Major League Baseball has an offensive problem on its hands: Hitting and scoring are down, strikeouts are way up, and that decline in firepower is getting decidedly dull. And there's one clear target to blame — math.
Thanks to pro baseball's growing acceptance and implementation of advanced statistics, or sabermetrics, offense in the Major Leagues is at a low not seen in almost 20 years. In particular, defensive statistics, which were once considered rudimentary and difficult to calculate, have matured considerably in the last decade or so, giving teams a better understanding of their own strengths and weaknesses.
One particular strategy, the defensive shift, got a closer examination in The New York Times today as a particular cause of the decline in offensive firepower. Certain players are more likely to hit the ball in one specific direction the majority of the time, and advanced stats have finally convinced managers that shifting their infielders from their regular positions to where the hitter is most likely to put the ball in play is the optimal strategy.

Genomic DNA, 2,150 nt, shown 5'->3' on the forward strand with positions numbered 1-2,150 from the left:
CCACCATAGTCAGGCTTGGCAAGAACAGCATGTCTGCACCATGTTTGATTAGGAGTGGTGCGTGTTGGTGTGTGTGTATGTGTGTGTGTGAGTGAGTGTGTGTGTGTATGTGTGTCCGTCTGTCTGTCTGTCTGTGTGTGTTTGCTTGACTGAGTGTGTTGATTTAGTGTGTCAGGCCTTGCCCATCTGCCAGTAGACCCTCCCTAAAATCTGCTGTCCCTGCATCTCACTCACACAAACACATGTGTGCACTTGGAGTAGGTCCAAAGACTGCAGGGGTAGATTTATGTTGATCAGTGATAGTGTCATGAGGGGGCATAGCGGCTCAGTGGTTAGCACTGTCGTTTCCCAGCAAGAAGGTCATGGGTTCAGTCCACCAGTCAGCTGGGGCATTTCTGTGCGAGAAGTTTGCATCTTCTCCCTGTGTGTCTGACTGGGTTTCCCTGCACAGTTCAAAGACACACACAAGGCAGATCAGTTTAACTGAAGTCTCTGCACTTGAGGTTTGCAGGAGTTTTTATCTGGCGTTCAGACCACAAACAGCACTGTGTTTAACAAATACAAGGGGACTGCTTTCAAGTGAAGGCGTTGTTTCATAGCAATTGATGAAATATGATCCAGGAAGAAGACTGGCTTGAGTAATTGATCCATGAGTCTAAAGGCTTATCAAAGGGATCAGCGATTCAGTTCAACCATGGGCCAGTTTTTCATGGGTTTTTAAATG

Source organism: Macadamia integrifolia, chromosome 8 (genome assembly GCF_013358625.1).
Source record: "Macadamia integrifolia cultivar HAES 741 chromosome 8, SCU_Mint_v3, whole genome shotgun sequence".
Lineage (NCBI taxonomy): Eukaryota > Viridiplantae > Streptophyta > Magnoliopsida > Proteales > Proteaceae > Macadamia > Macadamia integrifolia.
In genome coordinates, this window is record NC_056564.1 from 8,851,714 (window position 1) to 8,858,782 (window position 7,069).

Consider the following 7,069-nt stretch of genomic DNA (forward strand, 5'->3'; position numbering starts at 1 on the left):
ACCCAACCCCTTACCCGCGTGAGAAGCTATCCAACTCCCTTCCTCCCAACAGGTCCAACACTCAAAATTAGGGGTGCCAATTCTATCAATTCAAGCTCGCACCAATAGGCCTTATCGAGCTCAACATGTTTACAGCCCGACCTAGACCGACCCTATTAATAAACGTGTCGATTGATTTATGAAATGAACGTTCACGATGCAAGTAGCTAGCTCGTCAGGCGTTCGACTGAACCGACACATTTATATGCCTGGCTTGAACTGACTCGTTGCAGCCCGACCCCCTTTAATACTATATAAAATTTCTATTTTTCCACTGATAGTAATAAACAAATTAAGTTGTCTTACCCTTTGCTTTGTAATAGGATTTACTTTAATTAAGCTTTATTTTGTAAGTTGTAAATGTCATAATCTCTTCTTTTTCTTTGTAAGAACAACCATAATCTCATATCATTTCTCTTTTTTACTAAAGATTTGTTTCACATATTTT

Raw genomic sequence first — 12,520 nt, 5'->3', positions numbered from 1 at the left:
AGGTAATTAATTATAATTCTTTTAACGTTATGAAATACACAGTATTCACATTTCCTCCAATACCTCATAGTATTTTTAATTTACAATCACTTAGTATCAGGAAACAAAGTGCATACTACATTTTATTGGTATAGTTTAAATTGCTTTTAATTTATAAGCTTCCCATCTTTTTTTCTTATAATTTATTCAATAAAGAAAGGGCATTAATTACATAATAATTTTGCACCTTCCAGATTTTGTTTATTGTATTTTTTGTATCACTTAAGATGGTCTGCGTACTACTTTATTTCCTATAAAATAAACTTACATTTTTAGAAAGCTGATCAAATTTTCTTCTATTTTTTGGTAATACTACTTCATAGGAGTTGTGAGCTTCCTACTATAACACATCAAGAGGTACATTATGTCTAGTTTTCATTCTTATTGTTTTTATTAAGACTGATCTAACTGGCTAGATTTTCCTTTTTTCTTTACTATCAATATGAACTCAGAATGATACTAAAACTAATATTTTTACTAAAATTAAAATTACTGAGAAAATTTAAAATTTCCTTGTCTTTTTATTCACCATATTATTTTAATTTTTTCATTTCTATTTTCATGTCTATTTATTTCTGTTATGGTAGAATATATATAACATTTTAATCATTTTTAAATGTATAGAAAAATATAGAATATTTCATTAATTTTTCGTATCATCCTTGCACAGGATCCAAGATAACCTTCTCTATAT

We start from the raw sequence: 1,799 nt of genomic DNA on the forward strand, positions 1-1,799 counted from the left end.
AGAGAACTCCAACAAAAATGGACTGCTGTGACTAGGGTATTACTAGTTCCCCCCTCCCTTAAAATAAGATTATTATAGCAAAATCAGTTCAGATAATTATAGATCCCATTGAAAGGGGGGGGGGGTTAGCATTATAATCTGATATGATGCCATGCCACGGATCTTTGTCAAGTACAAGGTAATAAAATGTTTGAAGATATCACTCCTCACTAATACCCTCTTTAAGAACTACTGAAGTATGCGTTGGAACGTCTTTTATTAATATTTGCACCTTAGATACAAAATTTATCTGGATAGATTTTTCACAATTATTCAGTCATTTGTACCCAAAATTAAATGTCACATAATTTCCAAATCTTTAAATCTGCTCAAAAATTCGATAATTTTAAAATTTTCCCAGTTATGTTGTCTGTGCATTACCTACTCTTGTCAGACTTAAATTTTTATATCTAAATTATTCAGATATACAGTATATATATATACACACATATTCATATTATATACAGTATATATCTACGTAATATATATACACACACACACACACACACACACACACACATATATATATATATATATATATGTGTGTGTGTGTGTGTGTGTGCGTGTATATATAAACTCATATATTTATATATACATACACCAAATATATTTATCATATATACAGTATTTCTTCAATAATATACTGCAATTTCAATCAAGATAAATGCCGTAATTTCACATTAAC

Though once a relatively rare sight, "the shift is on the verge of becoming the norm," Tampa Bay Rays manager Joe Maddon told the Times. Maddon and the Rays used defensive data with stunning success during their run to the World Series in 2008, and the game has taken notice. The strategy — the shift — that was once considered risky and bizarre is on pace to be used almost 14,000 times this year, a modern high and far above last year's 8,134 uses, according to research from Baseball Info Solutions.